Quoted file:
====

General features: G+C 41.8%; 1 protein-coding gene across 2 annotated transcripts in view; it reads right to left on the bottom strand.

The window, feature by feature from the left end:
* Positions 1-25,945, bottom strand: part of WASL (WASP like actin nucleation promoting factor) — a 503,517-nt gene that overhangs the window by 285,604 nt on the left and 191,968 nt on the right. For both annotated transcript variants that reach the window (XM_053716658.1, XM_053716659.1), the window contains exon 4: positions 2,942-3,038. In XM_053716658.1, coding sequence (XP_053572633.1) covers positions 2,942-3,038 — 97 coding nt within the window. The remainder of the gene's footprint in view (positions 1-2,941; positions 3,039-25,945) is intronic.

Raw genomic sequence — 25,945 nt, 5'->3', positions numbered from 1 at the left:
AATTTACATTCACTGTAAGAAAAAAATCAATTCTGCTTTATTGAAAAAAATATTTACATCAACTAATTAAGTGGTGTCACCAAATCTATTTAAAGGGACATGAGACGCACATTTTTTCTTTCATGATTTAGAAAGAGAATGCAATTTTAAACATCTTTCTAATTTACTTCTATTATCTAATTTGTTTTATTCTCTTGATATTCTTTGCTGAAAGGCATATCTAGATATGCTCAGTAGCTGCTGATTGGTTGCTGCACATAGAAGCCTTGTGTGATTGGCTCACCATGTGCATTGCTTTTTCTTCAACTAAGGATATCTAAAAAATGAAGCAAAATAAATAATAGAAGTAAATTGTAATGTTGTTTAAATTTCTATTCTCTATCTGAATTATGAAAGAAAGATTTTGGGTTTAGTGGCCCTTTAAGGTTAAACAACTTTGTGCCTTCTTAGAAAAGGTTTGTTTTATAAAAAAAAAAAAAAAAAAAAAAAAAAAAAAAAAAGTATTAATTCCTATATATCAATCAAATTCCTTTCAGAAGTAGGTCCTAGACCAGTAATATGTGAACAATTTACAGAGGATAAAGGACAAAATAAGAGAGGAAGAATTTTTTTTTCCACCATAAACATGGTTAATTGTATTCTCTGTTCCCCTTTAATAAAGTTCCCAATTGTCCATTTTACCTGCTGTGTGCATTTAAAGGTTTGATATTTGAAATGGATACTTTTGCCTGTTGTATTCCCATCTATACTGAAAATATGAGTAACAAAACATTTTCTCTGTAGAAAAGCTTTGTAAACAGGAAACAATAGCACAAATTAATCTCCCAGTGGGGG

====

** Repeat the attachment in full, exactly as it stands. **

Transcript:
General features: G+C 41.8%; 1 protein-coding gene across 2 annotated transcripts in view; it reads right to left on the bottom strand.

The window, feature by feature from the left end:
* Positions 1-25,945, bottom strand: part of WASL (WASP like actin nucleation promoting factor) — a 503,517-nt gene that overhangs the window by 285,604 nt on the left and 191,968 nt on the right. For both annotated transcript variants that reach the window (XM_053716658.1, XM_053716659.1), the window contains exon 4: positions 2,942-3,038. In XM_053716658.1, coding sequence (XP_053572633.1) covers positions 2,942-3,038 — 97 coding nt within the window. The remainder of the gene's footprint in view (positions 1-2,941; positions 3,039-25,945) is intronic.

Raw genomic sequence — 25,945 nt, 5'->3', positions numbered from 1 at the left:
AATTTACATTCACTGTAAGAAAAAAATCAATTCTGCTTTATTGAAAAAAATATTTACATCAACTAATTAAGTGGTGTCACCAAATCTATTTAAAGGGACATGAGACGCACATTTTTTCTTTCATGATTTAGAAAGAGAATGCAATTTTAAACATCTTTCTAATTTACTTCTATTATCTAATTTGTTTTATTCTCTTGATATTCTTTGCTGAAAGGCATATCTAGATATGCTCAGTAGCTGCTGATTGGTTGCTGCACATAGAAGCCTTGTGTGATTGGCTCACCATGTGCATTGCTTTTTCTTCAACTAAGGATATCTAAAAAATGAAGCAAAATAAATAATAGAAGTAAATTGTAATGTTGTTTAAATTTCTATTCTCTATCTGAATTATGAAAGAAAGATTTTGGGTTTAGTGGCCCTTTAAGGTTAAACAACTTTGTGCCTTCTTAGAAAAGGTTTGTTTTATAAAAAAAAAAAAAAAAAAAAAAAAAAAAAAAAAAGTATTAATTCCTATATATCAATCAAATTCCTTTCAGAAGTAGGTCCTAGACCAGTAATATGTGAACAATTTACAGAGGATAAAGGACAAAATAAGAGAGGAAGAATTTTTTTTTCCACCATAAACATGGTTAATTGTATTCTCTGTTCCCCTTTAATAAAGTTCCCAATTGTCCATTTTACCTGCTGTGTGCATTTAAAGGTTTGATATTTGAAATGGATACTTTTGCCTGTTGTATTCCCATCTATACTGAAAATATGAGTAACAAAACATTTTCTCTGTAGAAAAGCTTTGTAAACAGGAAACAATAGCACAAATTAATCTCCCAGTGGGGG